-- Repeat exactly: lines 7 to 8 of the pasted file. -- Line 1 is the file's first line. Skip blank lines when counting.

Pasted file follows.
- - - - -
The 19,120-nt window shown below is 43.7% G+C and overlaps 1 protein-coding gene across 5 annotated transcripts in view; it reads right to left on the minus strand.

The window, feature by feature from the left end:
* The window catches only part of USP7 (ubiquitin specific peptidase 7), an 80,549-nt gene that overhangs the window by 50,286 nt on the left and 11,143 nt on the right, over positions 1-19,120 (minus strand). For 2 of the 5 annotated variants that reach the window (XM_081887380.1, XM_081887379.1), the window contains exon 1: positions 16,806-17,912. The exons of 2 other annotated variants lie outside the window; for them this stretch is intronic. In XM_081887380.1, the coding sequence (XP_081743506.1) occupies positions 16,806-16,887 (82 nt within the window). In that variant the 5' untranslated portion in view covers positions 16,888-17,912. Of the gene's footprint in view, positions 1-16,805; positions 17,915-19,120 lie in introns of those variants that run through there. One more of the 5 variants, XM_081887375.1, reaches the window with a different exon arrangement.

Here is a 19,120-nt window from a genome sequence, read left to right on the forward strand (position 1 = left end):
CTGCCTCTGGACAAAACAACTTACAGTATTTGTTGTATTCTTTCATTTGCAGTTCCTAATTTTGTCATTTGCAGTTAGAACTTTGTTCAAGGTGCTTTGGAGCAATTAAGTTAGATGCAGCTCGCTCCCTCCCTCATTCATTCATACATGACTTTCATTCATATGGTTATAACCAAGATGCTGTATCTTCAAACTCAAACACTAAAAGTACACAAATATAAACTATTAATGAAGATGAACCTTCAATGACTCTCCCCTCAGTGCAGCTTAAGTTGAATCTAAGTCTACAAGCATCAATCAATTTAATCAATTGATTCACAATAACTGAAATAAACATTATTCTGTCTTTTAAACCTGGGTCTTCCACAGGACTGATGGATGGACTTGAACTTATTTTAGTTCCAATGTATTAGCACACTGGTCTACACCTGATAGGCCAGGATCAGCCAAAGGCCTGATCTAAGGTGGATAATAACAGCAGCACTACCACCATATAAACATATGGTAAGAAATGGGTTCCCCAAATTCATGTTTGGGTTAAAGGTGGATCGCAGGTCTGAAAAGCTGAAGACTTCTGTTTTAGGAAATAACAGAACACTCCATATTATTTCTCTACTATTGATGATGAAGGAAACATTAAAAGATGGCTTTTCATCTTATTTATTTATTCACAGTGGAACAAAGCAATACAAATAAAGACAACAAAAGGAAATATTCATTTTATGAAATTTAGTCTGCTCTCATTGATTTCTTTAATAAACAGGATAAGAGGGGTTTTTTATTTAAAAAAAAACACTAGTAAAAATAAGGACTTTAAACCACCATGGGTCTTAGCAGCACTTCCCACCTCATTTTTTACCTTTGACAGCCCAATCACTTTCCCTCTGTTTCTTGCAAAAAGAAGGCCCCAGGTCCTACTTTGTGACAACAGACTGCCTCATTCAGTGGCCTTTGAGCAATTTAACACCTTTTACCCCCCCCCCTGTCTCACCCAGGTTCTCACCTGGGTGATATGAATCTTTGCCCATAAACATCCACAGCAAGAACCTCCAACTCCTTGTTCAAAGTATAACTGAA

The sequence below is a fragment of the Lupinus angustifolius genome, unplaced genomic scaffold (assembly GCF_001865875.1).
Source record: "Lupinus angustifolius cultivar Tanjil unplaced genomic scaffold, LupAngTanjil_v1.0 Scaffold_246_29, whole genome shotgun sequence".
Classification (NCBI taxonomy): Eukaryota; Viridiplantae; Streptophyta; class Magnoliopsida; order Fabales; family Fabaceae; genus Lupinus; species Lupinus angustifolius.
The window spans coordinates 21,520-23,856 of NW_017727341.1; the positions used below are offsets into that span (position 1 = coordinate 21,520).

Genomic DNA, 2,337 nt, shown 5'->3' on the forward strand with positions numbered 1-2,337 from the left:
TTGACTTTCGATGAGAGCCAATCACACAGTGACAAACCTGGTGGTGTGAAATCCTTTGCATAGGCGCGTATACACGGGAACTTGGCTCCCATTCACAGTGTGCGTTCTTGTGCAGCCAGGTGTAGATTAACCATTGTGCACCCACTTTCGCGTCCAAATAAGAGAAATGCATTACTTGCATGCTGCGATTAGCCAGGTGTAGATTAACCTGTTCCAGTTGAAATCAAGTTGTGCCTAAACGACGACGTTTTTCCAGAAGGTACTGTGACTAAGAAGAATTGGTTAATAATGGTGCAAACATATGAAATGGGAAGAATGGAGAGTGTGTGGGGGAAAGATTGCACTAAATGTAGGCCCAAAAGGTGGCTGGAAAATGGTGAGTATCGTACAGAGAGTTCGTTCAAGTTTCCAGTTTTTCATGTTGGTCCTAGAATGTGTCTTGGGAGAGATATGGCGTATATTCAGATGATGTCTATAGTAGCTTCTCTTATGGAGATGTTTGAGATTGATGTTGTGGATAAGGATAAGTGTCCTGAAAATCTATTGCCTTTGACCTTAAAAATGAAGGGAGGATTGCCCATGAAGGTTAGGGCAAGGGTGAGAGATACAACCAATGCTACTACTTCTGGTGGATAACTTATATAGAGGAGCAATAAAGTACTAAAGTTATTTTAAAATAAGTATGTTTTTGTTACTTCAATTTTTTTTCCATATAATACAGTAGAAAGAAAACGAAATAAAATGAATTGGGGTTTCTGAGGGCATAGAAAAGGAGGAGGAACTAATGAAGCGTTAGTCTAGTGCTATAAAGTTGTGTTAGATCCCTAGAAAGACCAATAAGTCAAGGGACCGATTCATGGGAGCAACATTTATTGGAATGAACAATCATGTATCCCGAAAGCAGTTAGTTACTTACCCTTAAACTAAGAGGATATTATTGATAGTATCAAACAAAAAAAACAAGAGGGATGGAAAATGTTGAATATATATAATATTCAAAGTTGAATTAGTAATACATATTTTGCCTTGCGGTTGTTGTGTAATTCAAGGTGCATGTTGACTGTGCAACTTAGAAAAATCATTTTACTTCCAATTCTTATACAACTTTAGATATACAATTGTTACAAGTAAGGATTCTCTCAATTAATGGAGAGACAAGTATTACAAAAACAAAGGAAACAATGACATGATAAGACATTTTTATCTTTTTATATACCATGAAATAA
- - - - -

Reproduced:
Source record: "Lupinus angustifolius cultivar Tanjil unplaced genomic scaffold, LupAngTanjil_v1.0 Scaffold_246_29, whole genome shotgun sequence".
Classification (NCBI taxonomy): Eukaryota; Viridiplantae; Streptophyta; class Magnoliopsida; order Fabales; family Fabaceae; genus Lupinus; species Lupinus angustifolius.